"The first option I am considering entails embarking in whaleboats and proceeding via Lake Champlain. This is the fastest means of travel and also the most direct route. We will hug the lake’s shoreline to avoid detection. After reaching the lake’s northernmost area, Missisquoi Bay, we’ll hide our boats and supplies and travel the short distance overland to St. Francis. After the battle, we’ll replenish our supplies and retrace our route in the boats to Crown Point."
Captain Ogden wastes no time in voicing concerns. "I must respectfully point out, Major, that returning by the same route violates one of your ‘Rules of Ranging.’ Won’t we risk ambush by an alerted enemy?"
Lieutenant Lofton disagrees, saying, "Captain, the necessity for speed trumps that rule. The enemy will be confused and disorganized by our unexpected attack. If we swiftly withdraw, we’ll be beyond his reach before he can react."
"And how do we withdraw, Lieutenant, if the Indians or French discover and destroy our hidden boats?" the captain asks. "We can’t swim back to Crown Point."
Course of Action Two:
You break off further discussion, saying, "The second possible course of action is to advance north along the Connecticut River—by boat while it is deep enough to be navigable and then by foot—to its headwaters. We will then proceed over the Green Mountains to the St. Francis River, following that to the St. Francis village. Along the way, we’ll cache supplies for our return along this route."
Lieutenant Lofton speaks first this time. "Major, this route seems unnecessarily long and circuitous to me. With this plan we sacrifice one of our greatest advantages—speed. And, as Captain Ogden pointed out, returning by the same route puts us at risk of ambush; in fact, the extended distance gives the devils even more opportunity to waylay us."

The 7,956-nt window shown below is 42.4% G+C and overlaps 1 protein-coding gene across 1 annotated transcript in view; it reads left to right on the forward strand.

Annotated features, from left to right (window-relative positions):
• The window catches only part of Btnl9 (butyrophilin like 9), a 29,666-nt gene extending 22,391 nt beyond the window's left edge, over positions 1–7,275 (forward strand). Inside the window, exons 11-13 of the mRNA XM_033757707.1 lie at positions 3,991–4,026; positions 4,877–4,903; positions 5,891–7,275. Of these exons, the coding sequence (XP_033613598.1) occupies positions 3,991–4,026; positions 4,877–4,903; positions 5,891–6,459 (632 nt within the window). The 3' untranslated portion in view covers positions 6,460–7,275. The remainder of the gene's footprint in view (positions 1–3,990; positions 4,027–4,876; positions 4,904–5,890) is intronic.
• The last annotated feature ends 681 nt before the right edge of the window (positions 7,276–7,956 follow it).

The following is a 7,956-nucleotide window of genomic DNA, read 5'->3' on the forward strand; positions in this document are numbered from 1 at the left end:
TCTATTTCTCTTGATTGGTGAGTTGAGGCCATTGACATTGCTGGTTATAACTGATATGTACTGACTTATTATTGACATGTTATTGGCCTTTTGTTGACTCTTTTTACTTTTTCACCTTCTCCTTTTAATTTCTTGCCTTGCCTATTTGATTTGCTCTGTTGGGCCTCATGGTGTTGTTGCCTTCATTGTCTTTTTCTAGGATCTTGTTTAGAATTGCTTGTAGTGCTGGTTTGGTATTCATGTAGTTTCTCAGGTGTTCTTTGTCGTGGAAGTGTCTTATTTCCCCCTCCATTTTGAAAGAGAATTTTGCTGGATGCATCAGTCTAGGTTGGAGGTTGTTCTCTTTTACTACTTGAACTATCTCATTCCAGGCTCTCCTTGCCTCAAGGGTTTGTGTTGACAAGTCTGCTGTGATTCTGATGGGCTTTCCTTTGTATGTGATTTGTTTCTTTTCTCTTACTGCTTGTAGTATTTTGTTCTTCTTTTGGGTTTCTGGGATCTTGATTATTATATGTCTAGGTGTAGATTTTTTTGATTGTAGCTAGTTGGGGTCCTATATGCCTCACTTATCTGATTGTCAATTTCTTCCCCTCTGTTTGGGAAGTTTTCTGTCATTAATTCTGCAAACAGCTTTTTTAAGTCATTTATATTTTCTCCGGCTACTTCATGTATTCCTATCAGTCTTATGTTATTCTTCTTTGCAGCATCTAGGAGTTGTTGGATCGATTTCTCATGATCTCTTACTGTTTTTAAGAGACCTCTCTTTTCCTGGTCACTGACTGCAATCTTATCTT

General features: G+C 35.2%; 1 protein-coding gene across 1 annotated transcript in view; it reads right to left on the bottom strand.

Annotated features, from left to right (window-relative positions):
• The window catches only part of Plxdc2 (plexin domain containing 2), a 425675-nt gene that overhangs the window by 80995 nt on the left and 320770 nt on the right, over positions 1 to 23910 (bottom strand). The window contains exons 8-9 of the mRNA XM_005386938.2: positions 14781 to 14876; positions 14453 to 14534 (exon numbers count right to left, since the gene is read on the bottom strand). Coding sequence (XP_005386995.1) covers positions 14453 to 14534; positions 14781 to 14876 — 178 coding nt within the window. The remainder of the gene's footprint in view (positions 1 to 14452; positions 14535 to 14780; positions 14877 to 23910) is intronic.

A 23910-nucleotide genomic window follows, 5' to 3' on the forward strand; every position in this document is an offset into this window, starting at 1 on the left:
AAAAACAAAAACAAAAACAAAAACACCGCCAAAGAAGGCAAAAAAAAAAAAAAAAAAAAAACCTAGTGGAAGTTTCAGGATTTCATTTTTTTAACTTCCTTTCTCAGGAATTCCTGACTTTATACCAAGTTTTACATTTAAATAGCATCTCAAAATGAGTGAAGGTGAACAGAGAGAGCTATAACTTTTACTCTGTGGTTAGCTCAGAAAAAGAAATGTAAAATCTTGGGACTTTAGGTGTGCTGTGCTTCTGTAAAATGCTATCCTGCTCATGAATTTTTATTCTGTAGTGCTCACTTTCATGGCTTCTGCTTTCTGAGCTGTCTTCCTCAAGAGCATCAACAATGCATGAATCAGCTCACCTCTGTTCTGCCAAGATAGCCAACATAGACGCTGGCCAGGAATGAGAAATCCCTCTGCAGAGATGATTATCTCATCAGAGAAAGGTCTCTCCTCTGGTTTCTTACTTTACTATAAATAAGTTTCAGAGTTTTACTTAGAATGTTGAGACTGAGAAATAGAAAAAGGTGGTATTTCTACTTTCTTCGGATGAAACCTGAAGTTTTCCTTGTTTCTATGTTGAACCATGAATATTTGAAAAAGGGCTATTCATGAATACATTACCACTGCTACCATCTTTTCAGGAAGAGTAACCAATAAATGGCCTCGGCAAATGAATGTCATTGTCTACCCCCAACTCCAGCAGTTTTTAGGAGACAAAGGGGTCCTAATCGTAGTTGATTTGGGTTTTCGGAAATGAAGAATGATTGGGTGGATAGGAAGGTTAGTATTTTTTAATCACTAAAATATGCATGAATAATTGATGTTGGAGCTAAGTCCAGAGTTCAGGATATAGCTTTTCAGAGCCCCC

Lieutenant Avery favors this plan, however. "Such a move will confound the enemy, who naturally will expect us to take the shortest route to and from St. Francis. It will also enhance our chances of surprising the Abenaki, since any scouts watching the approaches to the village will no doubt be along the most direct route between Crown Point and St. Francis."
Course of Action Three:
Land Route—Dispersed Return
"My third option for consideration," you continue, "is to keep to the forests and proceed by land along the shores of Lake Champlain and then on to St. Francis. This assures we will not be spotted on the lake’s open waters, and we won’t be dependent on boats for our safe return. We will cache supplies along the way for our return trip.
" During our withdrawal we will disperse into three groups, each taking a different route to confound pursuers. Small detachments from each group can be sent to retrieve supplies from the caches."
Lieutenant Lofton seems unimpressed. "Major, I still believe speed is our best and most important advantage. This land route restricts our pace to that of the slowest Ranger. The longer we are on the trail north, the greater the chance we’ll be discovered. Furthermore, I do not believe we should split our force during the withdrawal, creating three weaker Ranger groups that the enemy could overcome individually."
Captain Ogden interjects, "Sir, I believe this plan is the most sensible of all three. By keeping to the cover of the forests, we avoid early detection during our advance, and by splitting up on our withdrawal we will present pursuers with a dilemma—which of three trails should they follow? This also eliminates our reliance on boats which, as I said earlier, might be discovered and destroyed."
You thank your commanders and send them back to their companies while you mull over what they’ve said. At dawn, you must present to General Amherst one of these plans—or perhaps an entirely different one if such should occur to you in the hours between now and your appointment with the general.
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This text is an abridged version of Command Decision Game #45, written by Andrew H. Hershey. The full text appears in the July 2011 edition of Armchair General magazine.